Storms add life
  |  First Published: May 2004

A FEW good storms have added life to most of our western rivers.

It seems the rains are gradually becoming more frequent, which is hopefully an indication we are in for a wet Winter that will restore our waterways to their levels of a few seasons ago.

The hot weather is long gone and most of our waterways have seen some active native fish as they prepare for the Winter. This month should see native fish activity start to slow in the Macquarie and Lachlan rivers as temperatures drop. It is a time, however, when the bigger Murray cod start to become active. The Darling River starts to really turn on some good fishing for the next several months.

This is a great time of year to get out for a fish. Temperatures are very comfortable and the rivers are usually full of feeding fish. Either way, it’s a great excuse to get out and wet a line.


A lot of rain has fallen in Southern Queensland over the past month and a lot of water has made its way into the Darling River system. At the time of writing, a good amount of water has been predicted for the upper Darling, which should mean a good river through to early May.

Those who ventured out over recent weeks have encountered a murky river which has produced some good fish on bait, mainly golden perch and only a few cod. Worms have been the pick of the baits, with small yabbies also accounting for the odd fish.

The rising Darling should stimulate native fish activity and the murky waters will more than likely mean that bait is the best approach. However, if you find a stretch with a few feet of visibility, don’t be shy about pulling a lure around the deeper holes for a few hours. The pick of the baits this month will be worms, small yabbies (5cm to 10cm) and prawns. Because a few cod will be starting to become active, it would not hurt to try the odd grub or two as well.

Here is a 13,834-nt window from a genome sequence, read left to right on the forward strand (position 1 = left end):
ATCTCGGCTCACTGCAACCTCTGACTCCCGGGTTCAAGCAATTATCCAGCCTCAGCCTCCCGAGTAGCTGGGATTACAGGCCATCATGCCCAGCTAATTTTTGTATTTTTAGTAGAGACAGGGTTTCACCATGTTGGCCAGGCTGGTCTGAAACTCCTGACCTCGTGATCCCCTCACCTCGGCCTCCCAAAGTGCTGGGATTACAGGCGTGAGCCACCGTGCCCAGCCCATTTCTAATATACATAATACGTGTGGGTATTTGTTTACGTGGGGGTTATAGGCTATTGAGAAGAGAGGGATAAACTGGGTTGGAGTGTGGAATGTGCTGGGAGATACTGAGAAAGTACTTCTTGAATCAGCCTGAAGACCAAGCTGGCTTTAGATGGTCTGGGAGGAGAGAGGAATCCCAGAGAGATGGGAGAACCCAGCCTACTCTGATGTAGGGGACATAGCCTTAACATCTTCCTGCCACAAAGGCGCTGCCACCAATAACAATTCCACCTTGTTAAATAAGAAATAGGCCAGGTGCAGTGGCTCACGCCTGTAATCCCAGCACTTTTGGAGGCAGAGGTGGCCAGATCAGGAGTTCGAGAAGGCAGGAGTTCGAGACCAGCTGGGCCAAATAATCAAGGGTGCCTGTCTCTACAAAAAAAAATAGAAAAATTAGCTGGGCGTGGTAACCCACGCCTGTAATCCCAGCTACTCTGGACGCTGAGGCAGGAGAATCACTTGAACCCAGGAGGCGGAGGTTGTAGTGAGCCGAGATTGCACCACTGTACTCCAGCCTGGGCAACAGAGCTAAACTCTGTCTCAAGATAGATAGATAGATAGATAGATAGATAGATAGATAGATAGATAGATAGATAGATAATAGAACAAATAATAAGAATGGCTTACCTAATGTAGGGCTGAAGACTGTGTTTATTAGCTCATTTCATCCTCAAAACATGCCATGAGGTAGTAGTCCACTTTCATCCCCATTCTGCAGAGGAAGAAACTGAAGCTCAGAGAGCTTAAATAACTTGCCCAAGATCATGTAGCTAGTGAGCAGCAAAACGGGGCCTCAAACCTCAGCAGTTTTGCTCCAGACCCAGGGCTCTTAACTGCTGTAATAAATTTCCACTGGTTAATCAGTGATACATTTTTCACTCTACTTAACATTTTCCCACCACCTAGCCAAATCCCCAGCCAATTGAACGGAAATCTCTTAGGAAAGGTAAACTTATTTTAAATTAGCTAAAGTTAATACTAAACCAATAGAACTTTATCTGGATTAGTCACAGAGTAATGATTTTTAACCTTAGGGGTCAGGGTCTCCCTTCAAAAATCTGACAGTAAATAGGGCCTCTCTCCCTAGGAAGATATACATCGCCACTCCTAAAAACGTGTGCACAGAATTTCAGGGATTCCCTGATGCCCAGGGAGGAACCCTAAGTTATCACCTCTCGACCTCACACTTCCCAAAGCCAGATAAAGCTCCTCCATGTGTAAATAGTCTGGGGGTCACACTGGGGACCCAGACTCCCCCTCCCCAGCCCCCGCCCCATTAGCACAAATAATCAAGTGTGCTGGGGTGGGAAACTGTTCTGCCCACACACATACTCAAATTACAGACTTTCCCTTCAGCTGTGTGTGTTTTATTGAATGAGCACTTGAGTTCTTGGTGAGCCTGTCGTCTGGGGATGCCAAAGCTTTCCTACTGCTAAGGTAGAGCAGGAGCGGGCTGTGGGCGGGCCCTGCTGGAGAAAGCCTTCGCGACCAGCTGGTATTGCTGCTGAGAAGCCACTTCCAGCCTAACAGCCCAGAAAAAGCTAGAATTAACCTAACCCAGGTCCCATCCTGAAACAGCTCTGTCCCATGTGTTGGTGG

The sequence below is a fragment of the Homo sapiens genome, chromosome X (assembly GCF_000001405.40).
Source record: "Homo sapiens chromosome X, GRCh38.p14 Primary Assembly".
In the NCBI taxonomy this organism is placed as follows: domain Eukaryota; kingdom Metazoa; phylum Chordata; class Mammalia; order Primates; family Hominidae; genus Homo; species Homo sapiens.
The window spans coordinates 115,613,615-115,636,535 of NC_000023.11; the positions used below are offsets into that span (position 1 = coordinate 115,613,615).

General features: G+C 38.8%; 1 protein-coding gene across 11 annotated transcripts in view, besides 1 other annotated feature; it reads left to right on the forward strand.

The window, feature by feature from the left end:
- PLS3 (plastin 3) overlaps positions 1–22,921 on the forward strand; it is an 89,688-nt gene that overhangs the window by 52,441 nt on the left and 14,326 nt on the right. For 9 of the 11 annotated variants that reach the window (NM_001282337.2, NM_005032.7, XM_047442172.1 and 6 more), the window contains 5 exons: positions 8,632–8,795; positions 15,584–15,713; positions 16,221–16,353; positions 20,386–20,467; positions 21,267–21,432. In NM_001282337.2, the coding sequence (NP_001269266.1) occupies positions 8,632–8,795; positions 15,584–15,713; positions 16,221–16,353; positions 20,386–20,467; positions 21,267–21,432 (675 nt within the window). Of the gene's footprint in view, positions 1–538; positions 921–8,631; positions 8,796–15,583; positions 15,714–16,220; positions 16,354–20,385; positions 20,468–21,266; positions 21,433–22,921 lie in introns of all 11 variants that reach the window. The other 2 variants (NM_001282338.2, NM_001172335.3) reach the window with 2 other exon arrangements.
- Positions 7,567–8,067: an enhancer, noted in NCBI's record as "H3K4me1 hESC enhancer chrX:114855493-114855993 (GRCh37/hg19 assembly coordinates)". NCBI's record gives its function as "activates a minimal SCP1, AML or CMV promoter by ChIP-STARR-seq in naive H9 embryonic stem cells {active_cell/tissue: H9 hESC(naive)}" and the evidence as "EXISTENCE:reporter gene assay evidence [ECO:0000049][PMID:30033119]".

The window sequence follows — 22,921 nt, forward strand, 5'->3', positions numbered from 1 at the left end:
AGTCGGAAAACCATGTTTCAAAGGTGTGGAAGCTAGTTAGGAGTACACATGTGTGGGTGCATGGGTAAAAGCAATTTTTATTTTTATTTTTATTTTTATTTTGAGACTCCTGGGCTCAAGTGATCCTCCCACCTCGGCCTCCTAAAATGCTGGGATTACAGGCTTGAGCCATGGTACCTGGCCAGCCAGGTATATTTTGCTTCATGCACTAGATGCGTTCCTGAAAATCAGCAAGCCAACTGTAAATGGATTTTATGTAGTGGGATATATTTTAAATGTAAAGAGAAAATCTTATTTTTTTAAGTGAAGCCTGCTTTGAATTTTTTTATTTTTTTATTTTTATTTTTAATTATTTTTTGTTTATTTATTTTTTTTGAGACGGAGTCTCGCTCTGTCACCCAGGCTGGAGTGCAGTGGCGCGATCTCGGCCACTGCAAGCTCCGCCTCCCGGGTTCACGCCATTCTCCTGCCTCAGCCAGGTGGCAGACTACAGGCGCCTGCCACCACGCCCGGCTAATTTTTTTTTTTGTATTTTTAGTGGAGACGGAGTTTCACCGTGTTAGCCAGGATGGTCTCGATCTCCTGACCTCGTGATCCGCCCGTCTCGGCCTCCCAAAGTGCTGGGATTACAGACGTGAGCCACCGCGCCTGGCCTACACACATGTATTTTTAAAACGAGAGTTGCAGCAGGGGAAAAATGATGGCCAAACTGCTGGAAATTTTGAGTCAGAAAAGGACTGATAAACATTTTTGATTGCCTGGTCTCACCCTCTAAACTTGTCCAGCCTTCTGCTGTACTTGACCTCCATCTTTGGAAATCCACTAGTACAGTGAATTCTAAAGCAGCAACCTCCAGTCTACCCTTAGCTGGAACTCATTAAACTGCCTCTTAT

It seems as though a change in temperature has seen native fish disregard a dreadfully low Lachlan River and turn on some good fishing. Anglers fishing the deeper sections between Condobolin and Hillston have reported some good yellowbelly and Murray cod. Those fishing baits around the Ballyrogan Weir, near Hillston, have taken golden perch to a kilo and the occasional cod to 10kg.

Unless we receive a lot more rain in the next few weeks, the river should remain low. However, with Winter just around the corner, anglers could well encounter some action from native fish turning on their traditional pre-Winter feeding spurt. Small yabbies and worms have been doing the trick. With the big cod getting active at this time of year, a well-presented grub should go down well.


A relatively stable Macquarie River has produced some good catches of Murray cod and golden perch. Those trolling lures through the river downstream of Dubbo have fared the best with cod to 10kg and golden perch to 2kg reported. Yabbies, worms and grubs have also taken some good fish. The recent locust plague has been a great time to fish one of the SMAK surface lures. Brett at Inland Fishing at Narromine is a local stockist of these lures.

The native fish should become active as the temperature start to drop through this month. The fish have been very responsive to changes in the barometer, so keep an eye on what it is doing. A rising barometer indicates a good time to hit the water.

Deep-diving lures fished through the timber, or yabbies, worms and grubs should all take fish.

At this time of year, the native fish can often feed very actively. Anglers can turn up some very large catches in the right place at the right time. Hopefully you can find some action like this but keep in mind to take home only what you really need and leave the others for your next trip.

The Darling River has been producing good numbers of golden perch for those fishing with worms and small yabbies.

Carp, which feed actively prior to the cold setting in, have been a problem for bait anglers.

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